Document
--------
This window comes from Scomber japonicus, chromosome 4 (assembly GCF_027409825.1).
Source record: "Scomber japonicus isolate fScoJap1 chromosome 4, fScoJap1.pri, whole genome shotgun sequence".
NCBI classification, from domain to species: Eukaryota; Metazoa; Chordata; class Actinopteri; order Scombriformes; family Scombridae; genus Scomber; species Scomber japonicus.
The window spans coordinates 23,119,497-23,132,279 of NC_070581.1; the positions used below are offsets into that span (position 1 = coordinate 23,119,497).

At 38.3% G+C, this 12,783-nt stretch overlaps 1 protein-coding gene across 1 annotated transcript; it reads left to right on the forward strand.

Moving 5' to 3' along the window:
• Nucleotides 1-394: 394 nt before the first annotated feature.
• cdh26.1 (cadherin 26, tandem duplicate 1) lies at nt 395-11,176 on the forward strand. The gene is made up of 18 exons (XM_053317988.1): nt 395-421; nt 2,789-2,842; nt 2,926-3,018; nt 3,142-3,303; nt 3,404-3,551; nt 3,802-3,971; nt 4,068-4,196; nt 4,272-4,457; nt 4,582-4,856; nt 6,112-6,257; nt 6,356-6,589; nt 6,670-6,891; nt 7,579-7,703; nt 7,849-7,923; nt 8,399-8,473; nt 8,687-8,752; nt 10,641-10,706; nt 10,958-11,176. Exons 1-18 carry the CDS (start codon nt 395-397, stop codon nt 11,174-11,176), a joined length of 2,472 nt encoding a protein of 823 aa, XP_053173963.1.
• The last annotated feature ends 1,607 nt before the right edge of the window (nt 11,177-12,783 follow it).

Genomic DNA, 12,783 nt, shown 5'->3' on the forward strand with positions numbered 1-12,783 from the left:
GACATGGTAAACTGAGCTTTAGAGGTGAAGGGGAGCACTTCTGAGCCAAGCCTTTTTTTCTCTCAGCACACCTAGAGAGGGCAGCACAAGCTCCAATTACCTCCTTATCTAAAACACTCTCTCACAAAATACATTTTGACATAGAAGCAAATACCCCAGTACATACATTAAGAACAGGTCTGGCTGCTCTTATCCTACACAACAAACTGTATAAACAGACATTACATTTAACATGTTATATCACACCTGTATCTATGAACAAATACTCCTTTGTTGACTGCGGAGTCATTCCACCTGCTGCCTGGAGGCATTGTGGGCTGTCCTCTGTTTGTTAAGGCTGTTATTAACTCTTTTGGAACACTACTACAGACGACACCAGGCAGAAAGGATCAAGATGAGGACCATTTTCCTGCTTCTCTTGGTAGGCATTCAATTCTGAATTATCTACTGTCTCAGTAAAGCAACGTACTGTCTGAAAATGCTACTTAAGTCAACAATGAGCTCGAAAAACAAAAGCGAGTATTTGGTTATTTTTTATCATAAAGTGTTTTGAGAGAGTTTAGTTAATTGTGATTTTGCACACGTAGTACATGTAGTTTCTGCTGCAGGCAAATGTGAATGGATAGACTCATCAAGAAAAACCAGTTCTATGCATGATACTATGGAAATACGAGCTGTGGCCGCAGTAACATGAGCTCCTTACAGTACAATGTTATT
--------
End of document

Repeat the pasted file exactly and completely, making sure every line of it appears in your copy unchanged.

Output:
This window comes from Scomber japonicus, chromosome 4 (assembly GCF_027409825.1).
Source record: "Scomber japonicus isolate fScoJap1 chromosome 4, fScoJap1.pri, whole genome shotgun sequence".
NCBI classification, from domain to species: Eukaryota; Metazoa; Chordata; class Actinopteri; order Scombriformes; family Scombridae; genus Scomber; species Scomber japonicus.
The window spans coordinates 23,119,497-23,132,279 of NC_070581.1; the positions used below are offsets into that span (position 1 = coordinate 23,119,497).

At 38.3% G+C, this 12,783-nt stretch overlaps 1 protein-coding gene across 1 annotated transcript; it reads left to right on the forward strand.

Moving 5' to 3' along the window:
• Nucleotides 1-394: 394 nt before the first annotated feature.
• cdh26.1 (cadherin 26, tandem duplicate 1) lies at nt 395-11,176 on the forward strand. The gene is made up of 18 exons (XM_053317988.1): nt 395-421; nt 2,789-2,842; nt 2,926-3,018; nt 3,142-3,303; nt 3,404-3,551; nt 3,802-3,971; nt 4,068-4,196; nt 4,272-4,457; nt 4,582-4,856; nt 6,112-6,257; nt 6,356-6,589; nt 6,670-6,891; nt 7,579-7,703; nt 7,849-7,923; nt 8,399-8,473; nt 8,687-8,752; nt 10,641-10,706; nt 10,958-11,176. Exons 1-18 carry the CDS (start codon nt 395-397, stop codon nt 11,174-11,176), a joined length of 2,472 nt encoding a protein of 823 aa, XP_053173963.1.
• The last annotated feature ends 1,607 nt before the right edge of the window (nt 11,177-12,783 follow it).

Genomic DNA, 12,783 nt, shown 5'->3' on the forward strand with positions numbered 1-12,783 from the left:
GACATGGTAAACTGAGCTTTAGAGGTGAAGGGGAGCACTTCTGAGCCAAGCCTTTTTTTCTCTCAGCACACCTAGAGAGGGCAGCACAAGCTCCAATTACCTCCTTATCTAAAACACTCTCTCACAAAATACATTTTGACATAGAAGCAAATACCCCAGTACATACATTAAGAACAGGTCTGGCTGCTCTTATCCTACACAACAAACTGTATAAACAGACATTACATTTAACATGTTATATCACACCTGTATCTATGAACAAATACTCCTTTGTTGACTGCGGAGTCATTCCACCTGCTGCCTGGAGGCATTGTGGGCTGTCCTCTGTTTGTTAAGGCTGTTATTAACTCTTTTGGAACACTACTACAGACGACACCAGGCAGAAAGGATCAAGATGAGGACCATTTTCCTGCTTCTCTTGGTAGGCATTCAATTCTGAATTATCTACTGTCTCAGTAAAGCAACGTACTGTCTGAAAATGCTACTTAAGTCAACAATGAGCTCGAAAAACAAAAGCGAGTATTTGGTTATTTTTTATCATAAAGTGTTTTGAGAGAGTTTAGTTAATTGTGATTTTGCACACGTAGTACATGTAGTTTCTGCTGCAGGCAAATGTGAATGGATAGACTCATCAAGAAAAACCAGTTCTATGCATGATACTATGGAAATACGAGCTGTGGCCGCAGTAACATGAGCTCCTTACAGTACAATGTTATT